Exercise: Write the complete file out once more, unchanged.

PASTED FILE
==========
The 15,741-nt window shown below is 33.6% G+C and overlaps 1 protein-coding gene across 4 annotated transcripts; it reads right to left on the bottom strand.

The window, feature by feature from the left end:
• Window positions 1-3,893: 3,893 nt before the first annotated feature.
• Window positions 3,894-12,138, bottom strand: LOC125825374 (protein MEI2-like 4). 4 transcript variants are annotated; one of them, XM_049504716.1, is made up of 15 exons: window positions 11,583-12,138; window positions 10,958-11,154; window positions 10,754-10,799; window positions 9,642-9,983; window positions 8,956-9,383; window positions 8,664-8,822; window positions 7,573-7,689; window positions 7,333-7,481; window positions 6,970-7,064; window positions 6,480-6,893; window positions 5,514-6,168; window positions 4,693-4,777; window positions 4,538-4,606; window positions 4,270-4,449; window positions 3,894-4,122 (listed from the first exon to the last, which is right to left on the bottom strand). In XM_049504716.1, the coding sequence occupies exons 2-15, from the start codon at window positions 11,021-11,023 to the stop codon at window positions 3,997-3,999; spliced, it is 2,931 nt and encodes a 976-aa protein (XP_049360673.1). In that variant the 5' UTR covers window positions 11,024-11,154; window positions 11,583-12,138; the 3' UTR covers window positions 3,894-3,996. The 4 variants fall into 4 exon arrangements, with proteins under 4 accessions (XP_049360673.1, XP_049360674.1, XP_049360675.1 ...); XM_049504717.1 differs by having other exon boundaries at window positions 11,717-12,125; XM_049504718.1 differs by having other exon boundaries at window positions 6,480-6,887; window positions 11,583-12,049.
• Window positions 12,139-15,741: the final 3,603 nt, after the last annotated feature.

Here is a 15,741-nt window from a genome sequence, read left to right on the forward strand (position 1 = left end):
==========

The 15,741-nt window shown below is 33.6% G+C and overlaps 1 protein-coding gene across 4 annotated transcripts; it reads right to left on the bottom strand.

The window, feature by feature from the left end:
• Window positions 1-3,893: 3,893 nt before the first annotated feature.
• Window positions 3,894-12,138, bottom strand: LOC125825374 (protein MEI2-like 4). 4 transcript variants are annotated; one of them, XM_049504716.1, is made up of 15 exons: window positions 11,583-12,138; window positions 10,958-11,154; window positions 10,754-10,799; window positions 9,642-9,983; window positions 8,956-9,383; window positions 8,664-8,822; window positions 7,573-7,689; window positions 7,333-7,481; window positions 6,970-7,064; window positions 6,480-6,893; window positions 5,514-6,168; window positions 4,693-4,777; window positions 4,538-4,606; window positions 4,270-4,449; window positions 3,894-4,122 (listed from the first exon to the last, which is right to left on the bottom strand). In XM_049504716.1, the coding sequence occupies exons 2-15, from the start codon at window positions 11,021-11,023 to the stop codon at window positions 3,997-3,999; spliced, it is 2,931 nt and encodes a 976-aa protein (XP_049360673.1). In that variant the 5' UTR covers window positions 11,024-11,154; window positions 11,583-12,138; the 3' UTR covers window positions 3,894-3,996. The 4 variants fall into 4 exon arrangements, with proteins under 4 accessions (XP_049360673.1, XP_049360674.1, XP_049360675.1 ...); XM_049504717.1 differs by having other exon boundaries at window positions 11,717-12,125; XM_049504718.1 differs by having other exon boundaries at window positions 6,480-6,887; window positions 11,583-12,049.
• Window positions 12,139-15,741: the final 3,603 nt, after the last annotated feature.

Here is a 15,741-nt window from a genome sequence, read left to right on the forward strand (position 1 = left end):